Mediation is an Alternative Dispute Resolution strategy; it is not the answer to every conflict. Sometimes investigations/litigation are the only course of action available. However a two-hour mediation session can create a turning point in conflicts that have festered for years. The aim of mediation can be summarised as:


“The parties agreeing key behaviours on how they will work together with dignity to achieve the aims and objectives of the organisation” (NB you can substitute work with live next door, raise children etc)


Mediation gives people the chance to air their wounds. Intense conflict tends to generate misunderstanding and suspicion. Many of these evaporate when the parties are able to talk directly. Because mediation is not bound by the rules of a formal proceeding, the parties can bring up whatever concerns them most; they are not restricted to those issues that are the organisational, public subject of dispute. Finally the written agreement helps, even if a mediated agreement does not end a conflict; it can protect the parties from further friction and misunderstandings so that the conflict can fade away.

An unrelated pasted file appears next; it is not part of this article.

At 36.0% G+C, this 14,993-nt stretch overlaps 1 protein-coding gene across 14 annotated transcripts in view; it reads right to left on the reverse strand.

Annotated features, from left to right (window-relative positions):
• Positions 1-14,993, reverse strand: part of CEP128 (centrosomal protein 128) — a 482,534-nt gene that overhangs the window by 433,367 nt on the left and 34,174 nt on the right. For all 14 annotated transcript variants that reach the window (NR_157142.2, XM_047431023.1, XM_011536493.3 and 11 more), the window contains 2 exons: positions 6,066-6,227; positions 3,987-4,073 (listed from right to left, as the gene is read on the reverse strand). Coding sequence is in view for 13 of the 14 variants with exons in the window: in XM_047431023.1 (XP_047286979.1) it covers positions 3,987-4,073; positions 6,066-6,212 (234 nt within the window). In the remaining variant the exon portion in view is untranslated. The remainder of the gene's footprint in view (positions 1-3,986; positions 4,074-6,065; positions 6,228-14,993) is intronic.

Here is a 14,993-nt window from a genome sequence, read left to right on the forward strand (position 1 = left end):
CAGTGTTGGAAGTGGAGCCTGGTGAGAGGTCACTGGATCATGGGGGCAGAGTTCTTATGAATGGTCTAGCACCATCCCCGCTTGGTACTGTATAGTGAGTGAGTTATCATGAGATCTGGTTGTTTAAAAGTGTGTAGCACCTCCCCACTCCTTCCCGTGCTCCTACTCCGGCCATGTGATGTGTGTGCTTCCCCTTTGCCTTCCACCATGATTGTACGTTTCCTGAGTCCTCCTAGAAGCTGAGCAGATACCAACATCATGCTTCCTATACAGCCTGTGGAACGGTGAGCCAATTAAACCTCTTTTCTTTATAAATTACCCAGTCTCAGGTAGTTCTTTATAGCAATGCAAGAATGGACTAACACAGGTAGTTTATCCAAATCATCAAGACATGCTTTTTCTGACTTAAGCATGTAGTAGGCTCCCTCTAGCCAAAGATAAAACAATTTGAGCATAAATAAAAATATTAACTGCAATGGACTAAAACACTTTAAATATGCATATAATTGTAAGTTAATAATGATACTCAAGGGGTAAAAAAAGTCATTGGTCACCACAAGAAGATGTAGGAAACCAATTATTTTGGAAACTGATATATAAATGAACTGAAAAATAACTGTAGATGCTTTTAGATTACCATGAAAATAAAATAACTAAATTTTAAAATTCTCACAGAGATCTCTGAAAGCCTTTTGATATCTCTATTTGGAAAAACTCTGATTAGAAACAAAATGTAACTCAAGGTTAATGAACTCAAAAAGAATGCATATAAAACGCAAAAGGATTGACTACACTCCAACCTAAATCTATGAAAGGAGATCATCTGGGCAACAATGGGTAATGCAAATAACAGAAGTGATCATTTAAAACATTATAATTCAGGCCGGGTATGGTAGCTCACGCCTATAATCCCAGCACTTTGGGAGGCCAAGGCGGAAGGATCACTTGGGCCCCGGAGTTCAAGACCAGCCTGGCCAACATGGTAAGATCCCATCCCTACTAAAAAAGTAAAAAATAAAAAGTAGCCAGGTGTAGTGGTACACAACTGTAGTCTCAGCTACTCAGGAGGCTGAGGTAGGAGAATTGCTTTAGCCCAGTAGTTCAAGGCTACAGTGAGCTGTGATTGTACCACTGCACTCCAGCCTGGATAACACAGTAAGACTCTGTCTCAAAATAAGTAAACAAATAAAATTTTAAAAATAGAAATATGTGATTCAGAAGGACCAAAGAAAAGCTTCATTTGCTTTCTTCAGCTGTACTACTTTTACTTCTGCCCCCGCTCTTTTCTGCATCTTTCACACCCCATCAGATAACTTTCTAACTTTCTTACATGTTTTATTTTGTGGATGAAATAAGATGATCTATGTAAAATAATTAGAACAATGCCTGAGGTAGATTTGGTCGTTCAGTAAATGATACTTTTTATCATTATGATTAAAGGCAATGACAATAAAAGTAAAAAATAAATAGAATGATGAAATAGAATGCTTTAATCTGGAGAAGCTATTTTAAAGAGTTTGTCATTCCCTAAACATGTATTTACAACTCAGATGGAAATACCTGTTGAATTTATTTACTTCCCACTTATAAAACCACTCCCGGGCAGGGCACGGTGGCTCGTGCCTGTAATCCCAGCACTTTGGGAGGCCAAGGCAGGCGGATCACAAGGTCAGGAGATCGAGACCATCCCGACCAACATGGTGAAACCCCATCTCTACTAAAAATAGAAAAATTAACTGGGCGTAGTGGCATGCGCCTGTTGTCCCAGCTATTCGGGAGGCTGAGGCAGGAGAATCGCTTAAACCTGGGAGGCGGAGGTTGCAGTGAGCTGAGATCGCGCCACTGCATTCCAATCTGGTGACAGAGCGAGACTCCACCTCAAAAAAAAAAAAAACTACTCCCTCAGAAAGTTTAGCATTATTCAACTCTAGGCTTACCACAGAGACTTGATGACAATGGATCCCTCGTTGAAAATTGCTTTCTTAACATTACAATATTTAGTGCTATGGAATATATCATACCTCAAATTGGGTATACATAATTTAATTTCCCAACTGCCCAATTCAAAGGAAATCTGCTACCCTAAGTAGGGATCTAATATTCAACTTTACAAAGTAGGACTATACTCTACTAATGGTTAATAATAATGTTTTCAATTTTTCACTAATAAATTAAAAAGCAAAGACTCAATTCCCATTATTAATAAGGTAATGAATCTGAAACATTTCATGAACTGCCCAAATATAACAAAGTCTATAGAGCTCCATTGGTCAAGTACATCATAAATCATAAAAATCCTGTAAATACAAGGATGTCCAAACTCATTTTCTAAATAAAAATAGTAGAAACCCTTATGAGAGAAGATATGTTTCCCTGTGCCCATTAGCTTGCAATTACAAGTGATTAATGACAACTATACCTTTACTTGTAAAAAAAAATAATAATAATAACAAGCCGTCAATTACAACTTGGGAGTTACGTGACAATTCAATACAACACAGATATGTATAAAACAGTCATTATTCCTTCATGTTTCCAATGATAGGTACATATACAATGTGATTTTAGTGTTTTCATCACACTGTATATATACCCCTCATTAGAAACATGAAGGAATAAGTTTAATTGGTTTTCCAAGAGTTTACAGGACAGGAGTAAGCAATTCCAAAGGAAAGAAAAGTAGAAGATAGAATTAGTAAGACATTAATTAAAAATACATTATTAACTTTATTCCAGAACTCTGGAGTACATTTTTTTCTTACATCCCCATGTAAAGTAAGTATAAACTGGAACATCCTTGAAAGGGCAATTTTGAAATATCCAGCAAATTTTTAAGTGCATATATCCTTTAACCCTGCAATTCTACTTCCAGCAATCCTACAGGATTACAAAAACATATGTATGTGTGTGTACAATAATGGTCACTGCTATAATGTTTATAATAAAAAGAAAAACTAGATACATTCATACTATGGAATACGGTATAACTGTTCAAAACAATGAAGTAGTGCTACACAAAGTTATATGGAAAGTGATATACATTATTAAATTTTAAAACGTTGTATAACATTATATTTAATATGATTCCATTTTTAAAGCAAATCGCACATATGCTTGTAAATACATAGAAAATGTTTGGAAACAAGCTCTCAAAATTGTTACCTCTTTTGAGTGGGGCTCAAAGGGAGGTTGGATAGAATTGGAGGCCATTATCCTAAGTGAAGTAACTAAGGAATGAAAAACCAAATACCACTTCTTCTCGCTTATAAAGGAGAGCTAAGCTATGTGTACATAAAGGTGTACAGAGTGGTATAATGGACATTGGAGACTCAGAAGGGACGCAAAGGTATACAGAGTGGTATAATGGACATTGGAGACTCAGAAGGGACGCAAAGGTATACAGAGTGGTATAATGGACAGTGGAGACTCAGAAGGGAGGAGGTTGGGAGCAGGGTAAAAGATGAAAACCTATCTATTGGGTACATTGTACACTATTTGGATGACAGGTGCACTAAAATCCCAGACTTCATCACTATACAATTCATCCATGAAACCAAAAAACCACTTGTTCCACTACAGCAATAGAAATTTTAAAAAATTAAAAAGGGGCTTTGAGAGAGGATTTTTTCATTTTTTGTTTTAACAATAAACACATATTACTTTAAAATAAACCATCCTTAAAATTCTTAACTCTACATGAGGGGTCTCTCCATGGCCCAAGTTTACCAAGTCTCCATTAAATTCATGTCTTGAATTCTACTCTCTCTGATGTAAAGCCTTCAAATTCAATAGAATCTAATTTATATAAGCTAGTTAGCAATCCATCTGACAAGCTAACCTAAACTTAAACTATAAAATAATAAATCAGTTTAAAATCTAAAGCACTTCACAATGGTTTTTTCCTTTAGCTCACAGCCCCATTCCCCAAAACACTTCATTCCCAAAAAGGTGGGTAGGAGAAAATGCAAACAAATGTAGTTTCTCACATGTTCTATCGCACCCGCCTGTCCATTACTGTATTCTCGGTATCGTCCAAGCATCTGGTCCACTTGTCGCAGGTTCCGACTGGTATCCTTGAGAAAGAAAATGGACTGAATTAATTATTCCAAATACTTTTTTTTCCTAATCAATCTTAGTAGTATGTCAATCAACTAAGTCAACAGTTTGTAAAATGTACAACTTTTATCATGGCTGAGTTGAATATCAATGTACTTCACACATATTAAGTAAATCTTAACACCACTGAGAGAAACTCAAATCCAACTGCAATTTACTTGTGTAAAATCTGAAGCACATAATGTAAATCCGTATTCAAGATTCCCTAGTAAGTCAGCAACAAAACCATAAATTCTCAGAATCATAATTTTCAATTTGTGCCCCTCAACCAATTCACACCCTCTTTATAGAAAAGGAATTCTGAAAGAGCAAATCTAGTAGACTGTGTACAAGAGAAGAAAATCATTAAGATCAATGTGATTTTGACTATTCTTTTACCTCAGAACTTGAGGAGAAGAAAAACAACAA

Success lies partly with the mediator’s skills, but also with the readiness of the parties. If someone is bent on keeping the conflict going, even the most obvious solution will not work. If everyone wants to see a conflict end, mediation can be a graceful and efficient way to do so.

 What Mediation is not?

 Mediation is not an attempt to decide who was at fault

 Assessment of fault may or may not be done by investigators or judges, but mediators will not do it. Mediation is a structured, assisted process to bring the dispute to an end, not to declare winners or losers. Mediation does not produce a one sided victory; it produces a permanent cease-fire.